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The Ocean - Anthropocentric CD (album) cover

ANTHROPOCENTRIC

The Ocean

 

Experimental/Post Metal

3.94 | 59 ratings

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Conor Fynes
Prog Reviewer
5 stars 'Anthropocentric' - The Ocean (9/10)

With 2007's 'Precambrian', German post-metal group The Ocean (also known as Ocean Collective) came out with a two disc concept epic concerning nothing less than the turbulent creation of the planet Earth. To follow up something so vast, 2010 witnessed the band now releasing two companion albums, each dealing with such topics as the creation of man, the idea of god, and religion. Suffice to say, The Ocean are never short of ambition in the projects they choose to take. While the critique of religion and faith is as ripe a concept as any for a metal album, 'Heliocentric' did end up being a bit of a disappointment. Luckily, the second installment in this chapter of The Ocean turned out to be quite a return to power for the band. With 'Anthropocentric', The Ocean releases one of their most potent efforts yet, with a concept and lyrical content as profound and fiery as the music it is driven by.

When speaking of the sound of this album, there is definitely a more conventional melodic sense here (like 'Heliocentric') than there used to be, in no small part due to the addition of new vocalist Lo´c Rossetti, whose clean singing is featured quite prominently here. However, unlike 'Heliocentric', very little of the heaviness and experimentation is relinquished, and there is a very good balance between the heavier vocals and lighter melodic singing. With many of the songs, the clean vocals make some pretty catchy and memorable hooks, but luckily don't feel superficial by doing so.

The title track leads off the album in full force; a nine minute episode of sludgy heaviness, mixed with rhythmic experimentation. While the track begins in a very typical, atonal style for The Ocean, the differences and developments start to be heard when the clean vocals come in, three and a half minutes into the album. In direct contrast to the brute growls, the vocals are often beautifully harmonized, although some of the more stylized singing of Lo´c Rossetti can get a tad nasal at times. At least as far as the first track is concerned, the highlights reside in the beautiful mellower moments, where The Ocean gets to properly show their new grasp for great melodies.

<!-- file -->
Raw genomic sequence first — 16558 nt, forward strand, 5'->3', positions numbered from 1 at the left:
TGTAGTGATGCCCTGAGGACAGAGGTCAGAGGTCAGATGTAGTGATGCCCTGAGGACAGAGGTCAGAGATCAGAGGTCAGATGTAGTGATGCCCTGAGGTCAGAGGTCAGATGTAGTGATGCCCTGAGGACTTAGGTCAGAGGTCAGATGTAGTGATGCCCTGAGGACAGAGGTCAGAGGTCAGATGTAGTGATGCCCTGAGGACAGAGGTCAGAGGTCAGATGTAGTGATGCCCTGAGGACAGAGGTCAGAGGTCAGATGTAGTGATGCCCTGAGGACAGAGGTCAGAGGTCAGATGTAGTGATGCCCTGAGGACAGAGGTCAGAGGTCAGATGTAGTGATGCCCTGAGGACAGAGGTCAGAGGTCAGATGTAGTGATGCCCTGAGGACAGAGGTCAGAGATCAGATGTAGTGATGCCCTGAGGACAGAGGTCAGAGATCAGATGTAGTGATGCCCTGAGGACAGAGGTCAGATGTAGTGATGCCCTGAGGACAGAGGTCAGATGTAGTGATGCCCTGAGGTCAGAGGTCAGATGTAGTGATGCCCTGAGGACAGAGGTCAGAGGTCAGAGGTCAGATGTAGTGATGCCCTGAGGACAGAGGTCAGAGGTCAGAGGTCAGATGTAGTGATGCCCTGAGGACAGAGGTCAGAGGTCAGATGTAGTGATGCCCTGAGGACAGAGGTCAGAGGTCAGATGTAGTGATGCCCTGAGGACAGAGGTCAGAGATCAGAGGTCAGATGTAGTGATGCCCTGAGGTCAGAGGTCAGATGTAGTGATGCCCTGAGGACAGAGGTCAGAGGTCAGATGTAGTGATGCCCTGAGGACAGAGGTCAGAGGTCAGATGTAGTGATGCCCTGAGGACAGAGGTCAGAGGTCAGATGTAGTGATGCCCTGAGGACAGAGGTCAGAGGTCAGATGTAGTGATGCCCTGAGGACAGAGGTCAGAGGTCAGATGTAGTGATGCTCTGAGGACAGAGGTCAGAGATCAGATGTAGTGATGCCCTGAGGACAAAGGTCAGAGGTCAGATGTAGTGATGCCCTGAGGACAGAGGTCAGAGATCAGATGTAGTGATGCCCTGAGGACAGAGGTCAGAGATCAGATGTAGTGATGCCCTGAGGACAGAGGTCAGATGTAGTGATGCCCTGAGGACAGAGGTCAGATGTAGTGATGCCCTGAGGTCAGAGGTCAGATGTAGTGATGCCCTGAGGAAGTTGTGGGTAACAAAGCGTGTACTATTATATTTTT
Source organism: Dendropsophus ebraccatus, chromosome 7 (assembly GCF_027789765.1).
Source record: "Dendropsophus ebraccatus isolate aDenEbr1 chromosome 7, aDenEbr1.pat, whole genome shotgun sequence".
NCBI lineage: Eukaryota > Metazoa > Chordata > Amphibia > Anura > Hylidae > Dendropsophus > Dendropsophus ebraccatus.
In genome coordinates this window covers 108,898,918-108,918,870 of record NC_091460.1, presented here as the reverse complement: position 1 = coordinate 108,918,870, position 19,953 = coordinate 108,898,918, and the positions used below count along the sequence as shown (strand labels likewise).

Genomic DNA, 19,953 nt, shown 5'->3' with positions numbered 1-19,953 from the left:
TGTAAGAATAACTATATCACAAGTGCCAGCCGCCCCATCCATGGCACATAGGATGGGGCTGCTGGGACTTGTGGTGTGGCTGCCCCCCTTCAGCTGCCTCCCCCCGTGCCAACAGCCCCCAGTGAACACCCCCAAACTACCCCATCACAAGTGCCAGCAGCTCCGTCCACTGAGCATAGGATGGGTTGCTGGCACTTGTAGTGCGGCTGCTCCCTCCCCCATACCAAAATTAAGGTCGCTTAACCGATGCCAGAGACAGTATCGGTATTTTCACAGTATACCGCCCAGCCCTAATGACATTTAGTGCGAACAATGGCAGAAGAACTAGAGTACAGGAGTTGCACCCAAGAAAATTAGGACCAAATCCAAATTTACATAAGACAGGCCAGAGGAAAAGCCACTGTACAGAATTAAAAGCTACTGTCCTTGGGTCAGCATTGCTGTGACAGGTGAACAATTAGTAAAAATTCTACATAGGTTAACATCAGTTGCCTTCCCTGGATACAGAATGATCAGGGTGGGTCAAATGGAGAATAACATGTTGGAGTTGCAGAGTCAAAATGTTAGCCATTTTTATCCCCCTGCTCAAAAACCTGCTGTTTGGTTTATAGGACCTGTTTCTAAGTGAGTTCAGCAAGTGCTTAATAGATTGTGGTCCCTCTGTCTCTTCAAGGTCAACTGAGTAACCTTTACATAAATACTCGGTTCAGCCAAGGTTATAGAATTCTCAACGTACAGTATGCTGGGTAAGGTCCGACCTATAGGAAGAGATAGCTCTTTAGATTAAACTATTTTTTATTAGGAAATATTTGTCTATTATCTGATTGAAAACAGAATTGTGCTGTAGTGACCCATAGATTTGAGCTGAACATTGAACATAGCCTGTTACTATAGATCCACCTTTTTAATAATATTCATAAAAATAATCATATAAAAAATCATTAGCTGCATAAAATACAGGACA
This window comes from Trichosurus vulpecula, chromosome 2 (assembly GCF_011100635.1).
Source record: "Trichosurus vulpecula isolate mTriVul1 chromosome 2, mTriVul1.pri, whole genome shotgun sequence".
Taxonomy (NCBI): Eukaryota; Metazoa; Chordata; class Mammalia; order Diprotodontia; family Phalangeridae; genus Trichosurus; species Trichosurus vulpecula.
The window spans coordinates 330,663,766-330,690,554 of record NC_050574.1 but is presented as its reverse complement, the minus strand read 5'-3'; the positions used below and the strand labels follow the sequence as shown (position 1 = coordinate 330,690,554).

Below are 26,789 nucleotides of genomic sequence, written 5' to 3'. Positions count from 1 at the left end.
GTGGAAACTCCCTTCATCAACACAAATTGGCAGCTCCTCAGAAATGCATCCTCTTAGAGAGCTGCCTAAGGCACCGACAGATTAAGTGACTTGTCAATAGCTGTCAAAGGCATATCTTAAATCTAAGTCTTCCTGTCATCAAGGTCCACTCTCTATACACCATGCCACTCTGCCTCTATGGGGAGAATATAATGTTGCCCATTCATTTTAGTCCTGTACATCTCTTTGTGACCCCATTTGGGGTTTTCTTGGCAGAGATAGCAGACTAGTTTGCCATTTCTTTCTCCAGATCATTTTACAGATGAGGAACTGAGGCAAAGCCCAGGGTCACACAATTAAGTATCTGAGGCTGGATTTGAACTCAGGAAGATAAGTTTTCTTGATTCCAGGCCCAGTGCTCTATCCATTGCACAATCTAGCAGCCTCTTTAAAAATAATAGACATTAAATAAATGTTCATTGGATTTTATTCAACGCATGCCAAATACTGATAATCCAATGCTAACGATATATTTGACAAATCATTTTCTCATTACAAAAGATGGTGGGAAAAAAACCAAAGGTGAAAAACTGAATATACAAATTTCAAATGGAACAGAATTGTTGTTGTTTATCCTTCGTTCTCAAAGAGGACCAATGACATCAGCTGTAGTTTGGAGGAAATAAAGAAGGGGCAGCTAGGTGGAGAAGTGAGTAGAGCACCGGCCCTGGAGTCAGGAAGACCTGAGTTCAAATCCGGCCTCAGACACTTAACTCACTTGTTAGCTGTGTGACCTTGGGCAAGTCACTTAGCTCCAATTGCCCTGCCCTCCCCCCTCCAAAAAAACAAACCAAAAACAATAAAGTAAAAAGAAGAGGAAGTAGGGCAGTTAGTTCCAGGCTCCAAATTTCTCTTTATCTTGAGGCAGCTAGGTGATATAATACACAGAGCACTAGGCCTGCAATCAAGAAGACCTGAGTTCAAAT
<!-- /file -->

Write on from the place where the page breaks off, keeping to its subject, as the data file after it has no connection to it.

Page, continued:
Another highlight of the album is the single-worthy 'She Was The Universe', which is a memorable powerhouse from start to finish, despite being highly rhythmically irregular. Along with many of the songs here, the chorus is kept quite melodic. Other noteworthy songs include 'The Grand Inquisitor III', which is the most 'out there' track on 'Anthropocentric'- an electronic trip-hop acid tweak of an interlude- and 'Willie Zum Untergang', a very post-rockish track that showcases the band's more ethereal nature. The only song here that isn't excellent is 'Sewers Of The Soul', which keeps a relatively up- tempo, rock vibe without showing the same compositional complexity and intricacy of the rest of the album.

Lyrically, the material here is bound to cause some controversy, especially among the more religiously-inclined listeners. As was true with 'Heliocentric', 'Anthropocentric' is a harsh, to- the-point critique of Christian fundamentalism and hypocrisy. Philosophical opinions aside, the subject matter is intregated well into a sort of intellectual and thought-provoking poetry that's sure to stir up some debate amongst metalheads.

'Anthropocentric' may very well be a rival of 'Precambrian' for The Ocean's greatest work to date. Despite having one or two songs that feel a bit less inspired than the rest, 'Anthropocentric' is a true definition of the 'thinking man's metal'; highly complex and frenetic sludge metal, mixed with a truly ambitious scope. An imperfect album, but The Ocean's mastery of aesthetic and innovation is readily evident in spades.

Conor Fynes | 5/5 |

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